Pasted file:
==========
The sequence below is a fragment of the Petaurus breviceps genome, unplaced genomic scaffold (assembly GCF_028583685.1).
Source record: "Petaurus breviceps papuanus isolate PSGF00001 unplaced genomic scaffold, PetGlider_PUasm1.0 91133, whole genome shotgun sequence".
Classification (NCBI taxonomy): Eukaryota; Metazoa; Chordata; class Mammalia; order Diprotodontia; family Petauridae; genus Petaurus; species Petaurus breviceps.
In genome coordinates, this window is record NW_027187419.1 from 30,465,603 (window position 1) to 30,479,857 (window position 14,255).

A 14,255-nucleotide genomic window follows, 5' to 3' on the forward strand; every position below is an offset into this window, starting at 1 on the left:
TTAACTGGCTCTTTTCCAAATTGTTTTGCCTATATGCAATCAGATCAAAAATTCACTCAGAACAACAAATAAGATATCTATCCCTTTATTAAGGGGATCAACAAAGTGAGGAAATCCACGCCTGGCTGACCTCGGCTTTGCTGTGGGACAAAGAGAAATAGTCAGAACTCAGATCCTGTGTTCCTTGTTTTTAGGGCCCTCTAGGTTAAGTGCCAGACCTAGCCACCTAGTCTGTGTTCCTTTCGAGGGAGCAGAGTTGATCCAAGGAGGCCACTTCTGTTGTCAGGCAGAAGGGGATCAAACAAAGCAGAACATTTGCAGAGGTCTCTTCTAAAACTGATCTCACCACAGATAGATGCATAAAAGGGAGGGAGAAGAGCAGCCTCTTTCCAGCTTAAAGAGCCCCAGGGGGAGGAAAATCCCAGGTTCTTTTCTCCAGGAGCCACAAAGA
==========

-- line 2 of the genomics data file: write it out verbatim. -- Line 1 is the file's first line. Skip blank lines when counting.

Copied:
Source record: "Petaurus breviceps papuanus isolate PSGF00001 unplaced genomic scaffold, PetGlider_PUasm1.0 91133, whole genome shotgun sequence".